When talking about negligence in car accidents, it is always a given that the driver who carelessly injures another driver is expected to provide compensation for the damages that the latter suffered. However, it is always important for him or her to establish fault first before anything else.

If you are a victim of a car accident because of another driver’s negligence, you must prove that the other driver violated his or her duty of care to you. You must also prove that the injuries you suffered were all because of his or her carelessness. For this to happen, you must be able to hire the services of a competent car accident attorney in Los Angeles so that you may be rightfully compensated.

But then, in some situations, the driver may not actually be the one at fault for a car accident, as well as for the victim’s injuries. In such occurrences, the law usually assigns fault to someone who is actually not physically present at the scene.

Liability is not always placed on the errant driver

Determining fault is usually based on the police reports and the results of investigations. In such event, it would be very likely for you to believe that the driver is the one at fault for the accident, based on the reports.

However, it is also likely that the police reports may reveal that the errant driver does not actually own the vehicle he or she was using at the time of the accident. If found that it was only lent to him or her, and that he or she was given permission to use that vehicle beforehand, then the driver is not liable for the injuries he or she caused you.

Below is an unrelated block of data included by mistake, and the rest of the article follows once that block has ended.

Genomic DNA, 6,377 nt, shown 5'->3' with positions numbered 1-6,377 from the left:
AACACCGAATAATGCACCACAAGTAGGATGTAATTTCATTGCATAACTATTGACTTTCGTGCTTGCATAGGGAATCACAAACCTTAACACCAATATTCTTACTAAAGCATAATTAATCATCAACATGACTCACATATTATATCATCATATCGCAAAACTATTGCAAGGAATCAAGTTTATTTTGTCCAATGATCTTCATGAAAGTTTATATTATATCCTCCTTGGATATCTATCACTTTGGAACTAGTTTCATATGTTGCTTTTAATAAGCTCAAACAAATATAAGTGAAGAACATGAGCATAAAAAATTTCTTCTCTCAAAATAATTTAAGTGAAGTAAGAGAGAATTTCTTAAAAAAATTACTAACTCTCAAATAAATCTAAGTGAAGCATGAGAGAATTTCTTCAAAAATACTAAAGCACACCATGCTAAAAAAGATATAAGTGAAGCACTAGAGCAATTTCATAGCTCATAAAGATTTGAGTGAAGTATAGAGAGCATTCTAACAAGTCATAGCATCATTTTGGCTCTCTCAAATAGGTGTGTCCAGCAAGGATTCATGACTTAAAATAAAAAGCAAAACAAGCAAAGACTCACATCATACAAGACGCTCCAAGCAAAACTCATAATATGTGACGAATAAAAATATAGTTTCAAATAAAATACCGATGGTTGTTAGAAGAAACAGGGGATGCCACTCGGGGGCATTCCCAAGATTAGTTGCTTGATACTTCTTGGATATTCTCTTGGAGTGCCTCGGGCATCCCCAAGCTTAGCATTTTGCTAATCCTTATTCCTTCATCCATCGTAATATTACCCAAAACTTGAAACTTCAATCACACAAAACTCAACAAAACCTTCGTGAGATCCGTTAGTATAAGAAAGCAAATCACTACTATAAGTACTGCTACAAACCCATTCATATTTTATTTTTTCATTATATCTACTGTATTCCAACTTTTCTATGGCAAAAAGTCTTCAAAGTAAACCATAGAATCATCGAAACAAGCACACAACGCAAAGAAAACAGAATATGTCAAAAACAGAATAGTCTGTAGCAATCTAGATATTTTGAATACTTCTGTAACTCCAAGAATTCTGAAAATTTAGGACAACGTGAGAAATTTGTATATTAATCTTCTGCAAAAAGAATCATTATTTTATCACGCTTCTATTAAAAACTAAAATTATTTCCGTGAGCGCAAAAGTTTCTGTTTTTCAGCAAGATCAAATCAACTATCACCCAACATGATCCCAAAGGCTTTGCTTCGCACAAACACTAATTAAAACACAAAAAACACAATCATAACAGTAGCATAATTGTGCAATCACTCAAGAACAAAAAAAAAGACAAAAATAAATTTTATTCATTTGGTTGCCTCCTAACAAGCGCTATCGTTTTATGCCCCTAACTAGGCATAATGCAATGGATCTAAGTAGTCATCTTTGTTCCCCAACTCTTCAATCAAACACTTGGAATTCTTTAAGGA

Instead, the real owner of the vehicle would be the one liable for the injuries and damages you suffered.

Related California laws

According to California laws, an owner of a vehicle is liable and responsible for the injuries or death of a person as result of a negligent or wrongful act of any person who uses the vehicle with permission from him or her.

Once the vehicle owner is held liable for your injuries, you won’t be entitled to pay unlimited damages; instead, he or she will compensate you depending on the circumstances of the accident. For example, if the accident resulted in you suffering an injury, a limited liability of $15,000.00 is entitled to you.

But if you are with a companion at the time of the accident and he or she was likewise injured, the vehicle owner will have a limited liability of $30,000.00. In other cases, the owner of the vehicle would both be violating the law and have acted negligently if he or she lent his or her vehicle to an unlicensed driver.